Jimmy Buffett recently made his 71st trip around the sun, and with all those years comes immense wisdom on how to live life well. In his songs, he has placed hidden gems of advice and knowledge for all of us entering into the strange, uncharted territory of being an adult. As a recent college graduate (and Margaritaville University alum), I can say it has been equally exciting and terrifying to try and navigate the young adult world. Thank goodness Buffett is here to serve as a compass in our journey towards “adulting.”
“I’m just glad I don’t live in a trailer” (Son of a Son of a Sailor)
In your 20’s, most of us will not be fortunate enough to afford that beachfront condo in the tropics that we’ve had glued onto our vision board since high school. What is more likely is that you’ll be living with two roommates on the 5th floor of an elevator-less apartment with not a single piece of matching furniture.
It may not have central heating, but it’s walking distance to your favorite burger place. You may have to squash a cockroach in your living room every few days, but at least your roommates are there to give you moral support. Buffett reminds us that it’s okay to not live like a king, as long as you’ve got some of the more important things like good friends and a functioning fridge.
“Life short, call now” (Life Short Call Now)
We are now entering into a phase of our lives where all the people we love connecting with are no longer in our immediate vicinity. You go off to college and leave all your hometown friends and family behind. Then you’re in college making a whole new set of friends who then head their separate ways when summertime hits, or they jet off to study abroad for a semester or two. Then you graduate and you’re most likely now moving away from your hometown friends AND your college friends. The good thing is that your network of people has grown immensely, but with that comes the difficulty of staying in touch. Picking up the phone to call one of those friends is easy, but for some reason we make excuses with ourselves that we’re too busy or we’ll get to it next week. Buffett tells us that there’s no better time than now to pick up that phone to keep those relationships alive.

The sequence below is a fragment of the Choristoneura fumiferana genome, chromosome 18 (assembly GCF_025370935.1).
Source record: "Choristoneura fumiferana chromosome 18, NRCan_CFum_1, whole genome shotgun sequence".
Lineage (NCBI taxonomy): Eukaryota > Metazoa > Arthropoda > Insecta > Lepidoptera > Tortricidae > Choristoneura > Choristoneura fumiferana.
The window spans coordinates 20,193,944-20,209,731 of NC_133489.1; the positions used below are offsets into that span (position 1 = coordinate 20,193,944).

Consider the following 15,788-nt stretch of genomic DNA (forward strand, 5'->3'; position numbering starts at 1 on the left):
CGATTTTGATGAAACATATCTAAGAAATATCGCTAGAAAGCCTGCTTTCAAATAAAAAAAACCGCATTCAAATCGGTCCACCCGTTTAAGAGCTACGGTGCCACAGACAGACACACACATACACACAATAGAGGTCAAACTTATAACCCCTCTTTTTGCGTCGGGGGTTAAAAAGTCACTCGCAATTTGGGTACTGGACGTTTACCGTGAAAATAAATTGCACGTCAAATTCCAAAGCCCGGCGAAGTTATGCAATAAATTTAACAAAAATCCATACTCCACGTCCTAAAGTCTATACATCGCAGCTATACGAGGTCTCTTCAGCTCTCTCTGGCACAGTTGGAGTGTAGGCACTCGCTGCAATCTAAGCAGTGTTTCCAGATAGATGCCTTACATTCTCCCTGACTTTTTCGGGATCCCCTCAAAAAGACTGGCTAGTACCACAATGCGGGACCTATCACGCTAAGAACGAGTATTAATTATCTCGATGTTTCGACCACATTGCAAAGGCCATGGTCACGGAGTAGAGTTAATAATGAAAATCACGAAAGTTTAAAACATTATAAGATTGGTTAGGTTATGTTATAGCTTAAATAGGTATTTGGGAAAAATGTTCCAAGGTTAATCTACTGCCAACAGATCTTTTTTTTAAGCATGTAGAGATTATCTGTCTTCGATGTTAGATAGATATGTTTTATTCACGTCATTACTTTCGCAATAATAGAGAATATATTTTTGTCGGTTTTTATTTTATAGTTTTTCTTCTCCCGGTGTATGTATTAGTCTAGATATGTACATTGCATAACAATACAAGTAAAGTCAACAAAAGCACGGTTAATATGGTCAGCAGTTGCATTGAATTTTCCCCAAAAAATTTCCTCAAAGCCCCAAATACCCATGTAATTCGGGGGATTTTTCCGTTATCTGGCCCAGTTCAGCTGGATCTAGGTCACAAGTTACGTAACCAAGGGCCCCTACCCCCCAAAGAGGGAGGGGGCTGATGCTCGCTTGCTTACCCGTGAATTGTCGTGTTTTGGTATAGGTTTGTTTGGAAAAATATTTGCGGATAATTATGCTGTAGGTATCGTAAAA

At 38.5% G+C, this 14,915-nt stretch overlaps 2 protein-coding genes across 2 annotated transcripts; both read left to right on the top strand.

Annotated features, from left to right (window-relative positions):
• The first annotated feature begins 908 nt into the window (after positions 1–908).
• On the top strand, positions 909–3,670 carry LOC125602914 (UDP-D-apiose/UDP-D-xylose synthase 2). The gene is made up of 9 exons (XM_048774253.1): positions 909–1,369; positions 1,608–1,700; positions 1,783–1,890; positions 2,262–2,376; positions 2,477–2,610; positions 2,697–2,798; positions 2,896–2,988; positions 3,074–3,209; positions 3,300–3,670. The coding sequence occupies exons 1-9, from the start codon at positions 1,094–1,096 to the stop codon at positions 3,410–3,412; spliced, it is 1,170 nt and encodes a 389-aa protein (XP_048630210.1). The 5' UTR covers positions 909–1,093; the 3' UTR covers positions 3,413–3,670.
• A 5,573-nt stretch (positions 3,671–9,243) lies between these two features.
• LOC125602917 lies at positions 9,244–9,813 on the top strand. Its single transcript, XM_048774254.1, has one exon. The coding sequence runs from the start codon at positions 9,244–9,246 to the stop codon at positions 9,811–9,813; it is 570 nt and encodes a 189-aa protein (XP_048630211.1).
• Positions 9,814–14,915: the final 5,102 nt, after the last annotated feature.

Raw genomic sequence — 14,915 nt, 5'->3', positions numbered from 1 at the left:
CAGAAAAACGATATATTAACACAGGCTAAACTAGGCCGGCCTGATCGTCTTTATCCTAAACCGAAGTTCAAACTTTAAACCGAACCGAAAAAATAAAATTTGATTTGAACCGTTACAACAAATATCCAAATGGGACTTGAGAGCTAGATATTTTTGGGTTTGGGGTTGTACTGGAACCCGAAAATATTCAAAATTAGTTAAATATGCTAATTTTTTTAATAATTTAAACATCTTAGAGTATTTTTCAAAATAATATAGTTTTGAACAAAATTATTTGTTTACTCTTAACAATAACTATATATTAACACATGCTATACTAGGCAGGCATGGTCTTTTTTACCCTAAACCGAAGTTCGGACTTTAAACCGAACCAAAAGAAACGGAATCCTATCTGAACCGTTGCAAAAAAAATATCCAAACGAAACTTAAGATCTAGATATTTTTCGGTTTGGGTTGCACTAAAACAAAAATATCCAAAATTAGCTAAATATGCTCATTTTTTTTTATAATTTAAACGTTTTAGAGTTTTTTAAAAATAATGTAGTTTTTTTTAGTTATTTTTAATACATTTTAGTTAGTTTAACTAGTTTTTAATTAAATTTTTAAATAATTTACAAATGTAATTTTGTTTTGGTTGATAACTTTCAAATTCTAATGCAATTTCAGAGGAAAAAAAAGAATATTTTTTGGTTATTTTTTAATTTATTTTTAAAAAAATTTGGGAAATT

“First you learn the native customs” (Banana Republics)
Change is inevitable in young adult life. Geographically, you’re changing locations moving for a new job or heading off to college. Culturally, you’re heading into unknown territory with new social work environments and friend groups. Mentally, you’re on learning overload which may cause you to venture into uncharted intellectual territory. Whenever changes like these hit you, don’t fight it. Let the culture shock wave hit you and ride it out. Learn the social culture in your new job; do they have a fun restaurant they hit every Friday after work? You took a class that made you rethink your beliefs or future; how can you learn more about these new ideas to make them a part of your life? You’ve moved to a new city; where is the best place to snag a free yoga class or cheap brunch?
“When the big report card comes, your priorities are way out of line” (Summerzcool)
Every lyric from this song could be used in this article; this is basically Buffett’s song of advice for young adults. With so much academic and financial pressure that comes with going to college and starting off in entry level jobs, we prioritize seemingly “urgent” tasks above the things that are actually important. We get caught up in the “grind” and “hustle” of making money and networking, forgetting that mental health and building meaningful relationships are much more urgent in the grand scheme of things. It’s okay to not work overtime on Friday in order to hit happy hour with an old friend who’s in town. Cut your study time short by an hour to use the new bath bomb you bought and crack open the book that’s been sitting on your shelf for three months.